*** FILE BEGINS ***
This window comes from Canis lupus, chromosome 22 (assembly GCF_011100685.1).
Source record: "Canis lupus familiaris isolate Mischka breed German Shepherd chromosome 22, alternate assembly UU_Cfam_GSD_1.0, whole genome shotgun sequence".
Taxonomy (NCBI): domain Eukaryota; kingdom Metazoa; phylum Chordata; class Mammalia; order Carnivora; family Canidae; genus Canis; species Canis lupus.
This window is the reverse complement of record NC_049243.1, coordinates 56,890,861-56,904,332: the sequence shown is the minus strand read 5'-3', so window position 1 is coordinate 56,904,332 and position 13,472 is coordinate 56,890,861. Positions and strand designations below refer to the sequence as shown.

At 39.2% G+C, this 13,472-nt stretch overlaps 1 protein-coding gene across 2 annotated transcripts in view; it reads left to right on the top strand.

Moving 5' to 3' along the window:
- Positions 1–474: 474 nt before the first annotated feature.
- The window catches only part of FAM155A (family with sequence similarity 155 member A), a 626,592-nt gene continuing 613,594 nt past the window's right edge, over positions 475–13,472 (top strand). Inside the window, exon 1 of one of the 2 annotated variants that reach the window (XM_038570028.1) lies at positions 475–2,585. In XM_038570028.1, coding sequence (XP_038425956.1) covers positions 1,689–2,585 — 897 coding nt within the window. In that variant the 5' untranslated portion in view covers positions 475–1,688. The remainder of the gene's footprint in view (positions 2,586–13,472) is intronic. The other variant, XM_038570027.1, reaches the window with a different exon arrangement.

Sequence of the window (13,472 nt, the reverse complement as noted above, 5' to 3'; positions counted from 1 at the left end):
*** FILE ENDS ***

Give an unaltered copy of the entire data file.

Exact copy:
This window comes from Canis lupus, chromosome 22 (assembly GCF_011100685.1).
Source record: "Canis lupus familiaris isolate Mischka breed German Shepherd chromosome 22, alternate assembly UU_Cfam_GSD_1.0, whole genome shotgun sequence".
Taxonomy (NCBI): domain Eukaryota; kingdom Metazoa; phylum Chordata; class Mammalia; order Carnivora; family Canidae; genus Canis; species Canis lupus.
This window is the reverse complement of record NC_049243.1, coordinates 56,890,861-56,904,332: the sequence shown is the minus strand read 5'-3', so window position 1 is coordinate 56,904,332 and position 13,472 is coordinate 56,890,861. Positions and strand designations below refer to the sequence as shown.

At 39.2% G+C, this 13,472-nt stretch overlaps 1 protein-coding gene across 2 annotated transcripts in view; it reads left to right on the top strand.

Moving 5' to 3' along the window:
- Positions 1–474: 474 nt before the first annotated feature.
- The window catches only part of FAM155A (family with sequence similarity 155 member A), a 626,592-nt gene continuing 613,594 nt past the window's right edge, over positions 475–13,472 (top strand). Inside the window, exon 1 of one of the 2 annotated variants that reach the window (XM_038570028.1) lies at positions 475–2,585. In XM_038570028.1, coding sequence (XP_038425956.1) covers positions 1,689–2,585 — 897 coding nt within the window. In that variant the 5' untranslated portion in view covers positions 475–1,688. The remainder of the gene's footprint in view (positions 2,586–13,472) is intronic. The other variant, XM_038570027.1, reaches the window with a different exon arrangement.

Sequence of the window (13,472 nt, the reverse complement as noted above, 5' to 3'; positions counted from 1 at the left end):